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>> to be fair to them, stankey put his people in place, he's got a strategy they're going to execute on by the way, they spend $12 billion on content overall at this company they're not talking about cost cutting. they're talking about reallocating, but not cost cutting. >> you're in a meeting with randall stephenson, you come up with the $12 million budget. >> that's everything that's movies, that's cnn, news gathering, everything. >> $12 billion we're having a tough quarter >> yeah. >> $8 billion. >> no way. >> why >> because, we'll fall apart. >> i don't care. we'll get carriage we'll do whatever it is. over the top i'm just saying it is not the kind of conversation that you would expect -- they're not talking to brian roberts, excuse me, randall stephenson may have an idea that that number is too high cut a couple billion out of that cnn thing. station everybody in front of the building >> you know what, i certainly can't say that that's not a
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possibility. seems unluikely to me as a strategy to follow when you need to generate more growth. if we look at our friends at kraft heinz, a completely different company and completely different business, but they did actually cut, cut, cut and didn't invest, invest, invest. and eventually it catches up with you. >> what do we do with directv? we're in the meeting with the show >> we're going to focus on directv now. we're going to focus on getting good subs there. slowly watch it decline. but we're going to -- we're going to invest in a direct to consumer business that is going to ultimately be successful. and, by the way, be successful enough to engender growth in our old core business, wireless, potentially. >> okay. the meeting is not a bad meeting between the entertainment guys and telco guys. >> that happens in john stankey's mind he's both now. >> do you think the telco guys say how do i program this hbo? >> no. >> that's all i need to know.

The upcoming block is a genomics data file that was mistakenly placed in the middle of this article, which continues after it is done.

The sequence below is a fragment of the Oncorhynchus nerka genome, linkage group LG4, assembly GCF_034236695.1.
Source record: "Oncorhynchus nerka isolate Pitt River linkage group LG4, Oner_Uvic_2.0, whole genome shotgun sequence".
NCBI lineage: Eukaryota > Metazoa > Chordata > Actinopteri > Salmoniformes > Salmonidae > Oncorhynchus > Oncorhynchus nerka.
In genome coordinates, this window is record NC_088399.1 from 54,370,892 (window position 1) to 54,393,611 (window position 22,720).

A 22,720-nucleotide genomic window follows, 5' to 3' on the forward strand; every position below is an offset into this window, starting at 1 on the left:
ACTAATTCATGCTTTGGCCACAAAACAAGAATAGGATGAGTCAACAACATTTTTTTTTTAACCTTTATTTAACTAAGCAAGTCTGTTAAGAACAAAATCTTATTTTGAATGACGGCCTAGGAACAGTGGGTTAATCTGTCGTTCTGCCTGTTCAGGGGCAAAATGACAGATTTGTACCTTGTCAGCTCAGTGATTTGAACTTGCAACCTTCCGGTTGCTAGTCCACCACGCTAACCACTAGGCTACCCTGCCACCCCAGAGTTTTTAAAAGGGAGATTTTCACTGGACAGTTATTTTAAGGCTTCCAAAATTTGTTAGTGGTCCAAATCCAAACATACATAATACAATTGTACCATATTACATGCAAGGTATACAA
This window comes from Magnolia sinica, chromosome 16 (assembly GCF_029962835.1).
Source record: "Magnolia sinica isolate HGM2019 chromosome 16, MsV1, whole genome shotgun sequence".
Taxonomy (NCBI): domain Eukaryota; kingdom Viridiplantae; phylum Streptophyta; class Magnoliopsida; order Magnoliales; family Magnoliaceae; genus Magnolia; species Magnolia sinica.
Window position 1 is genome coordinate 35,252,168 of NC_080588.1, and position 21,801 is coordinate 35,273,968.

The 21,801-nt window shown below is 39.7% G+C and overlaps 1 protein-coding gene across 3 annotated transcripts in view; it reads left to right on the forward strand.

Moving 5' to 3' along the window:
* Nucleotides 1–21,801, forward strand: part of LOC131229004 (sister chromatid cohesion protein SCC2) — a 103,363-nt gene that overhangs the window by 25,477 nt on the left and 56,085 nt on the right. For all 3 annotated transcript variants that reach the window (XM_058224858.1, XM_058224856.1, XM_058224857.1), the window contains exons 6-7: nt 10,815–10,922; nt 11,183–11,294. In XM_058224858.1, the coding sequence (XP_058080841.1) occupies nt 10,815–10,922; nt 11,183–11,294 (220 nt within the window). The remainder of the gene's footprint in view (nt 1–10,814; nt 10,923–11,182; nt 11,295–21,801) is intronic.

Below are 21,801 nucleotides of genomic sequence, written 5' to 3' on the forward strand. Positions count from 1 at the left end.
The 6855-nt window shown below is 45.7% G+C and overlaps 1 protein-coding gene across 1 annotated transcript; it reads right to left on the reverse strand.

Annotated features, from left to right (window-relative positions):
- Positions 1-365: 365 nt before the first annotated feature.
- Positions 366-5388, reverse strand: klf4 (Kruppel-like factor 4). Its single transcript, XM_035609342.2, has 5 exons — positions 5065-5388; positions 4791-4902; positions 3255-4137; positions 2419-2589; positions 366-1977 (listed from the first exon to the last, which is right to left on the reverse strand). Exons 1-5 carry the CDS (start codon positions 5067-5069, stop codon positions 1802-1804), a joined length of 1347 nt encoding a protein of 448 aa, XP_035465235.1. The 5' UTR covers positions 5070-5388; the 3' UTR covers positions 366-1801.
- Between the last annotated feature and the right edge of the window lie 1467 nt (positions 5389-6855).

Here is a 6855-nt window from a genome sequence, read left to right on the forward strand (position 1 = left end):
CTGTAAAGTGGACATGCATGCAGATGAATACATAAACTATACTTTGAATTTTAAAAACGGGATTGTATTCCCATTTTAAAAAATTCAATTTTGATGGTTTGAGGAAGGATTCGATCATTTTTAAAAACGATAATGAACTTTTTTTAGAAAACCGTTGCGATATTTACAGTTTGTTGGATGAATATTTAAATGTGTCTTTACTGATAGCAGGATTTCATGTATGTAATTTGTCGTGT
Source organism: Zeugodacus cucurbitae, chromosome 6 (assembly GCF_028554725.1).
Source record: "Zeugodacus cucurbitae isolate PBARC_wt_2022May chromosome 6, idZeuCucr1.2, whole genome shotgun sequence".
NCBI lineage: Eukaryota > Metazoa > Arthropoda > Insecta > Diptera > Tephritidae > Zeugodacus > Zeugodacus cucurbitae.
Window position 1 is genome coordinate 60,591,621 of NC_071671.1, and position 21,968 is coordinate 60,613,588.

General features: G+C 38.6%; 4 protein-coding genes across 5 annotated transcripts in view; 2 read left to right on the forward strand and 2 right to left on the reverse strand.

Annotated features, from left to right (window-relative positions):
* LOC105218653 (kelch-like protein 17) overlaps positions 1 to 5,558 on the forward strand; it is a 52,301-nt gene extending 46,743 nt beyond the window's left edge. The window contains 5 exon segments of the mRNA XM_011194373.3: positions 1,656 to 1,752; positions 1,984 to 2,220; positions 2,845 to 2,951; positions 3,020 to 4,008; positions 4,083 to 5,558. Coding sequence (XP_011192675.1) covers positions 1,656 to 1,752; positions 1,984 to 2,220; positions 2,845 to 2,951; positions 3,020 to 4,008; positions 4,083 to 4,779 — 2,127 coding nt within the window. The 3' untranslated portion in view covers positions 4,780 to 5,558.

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>> i don't think so. we'll end this with a quote from mr. stankey. he said at a time when we must shift our investment focus to develop more content for specific and demanding audiences on emerging platforms, we can't sustain a model where we invest one dollar more than necessary in the administrative aspects of running our business >> that's my guy that'sny g my guy. behind the scenes, that is what we talk about. >> can you keep generating more cash $26 billion, $14 billion to dividend, free cash. how much of that can be used to pay down debt? because if you don't and don't get the numbers up, there is going to be a reckoning and it won't be pretty. >> basketball? >> nba is really hot, yeah coming up, news involving a tesla vehicle launch that is giving the stock a bit of a lift this morning let's give you another look at futures. 14 minutes until we get started with trading here at the new york stock exchange.
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♪ all right, 7 1/2 minutes before we get started with trading at the new york -- >> perfect >> new york stock exchange what you got for the mad dash? >> we were listening to earth, wind and fire out there. what are the reasons for some of these stores in the mall gymboree closes.
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at the same time children's place announces comps that are, well, let's say that they're producing numbers where you're getting a loss in first quarter and they guide down from 777 to 5.75 they bought the gymboree intellectual property and crazy 8. i only know crazy 8 from "breaking bad. what is incredible to me, this, again, is the -- of the mall stores jcpenney call, they have to close a lot more stores. gap, they're closing half the gap stores this is hurting everybody in the reits. they're just getting crushed tanger factory outlet, they've got some this is emblematic of when you, like dick's, when sports authority closed, there is a flood of inventory. >> foot traffic what is the issue? >> we need more. we need more this is what is happening. if you think about what happened with toys "r" us and the food chain, they went under. >> every time you want to seize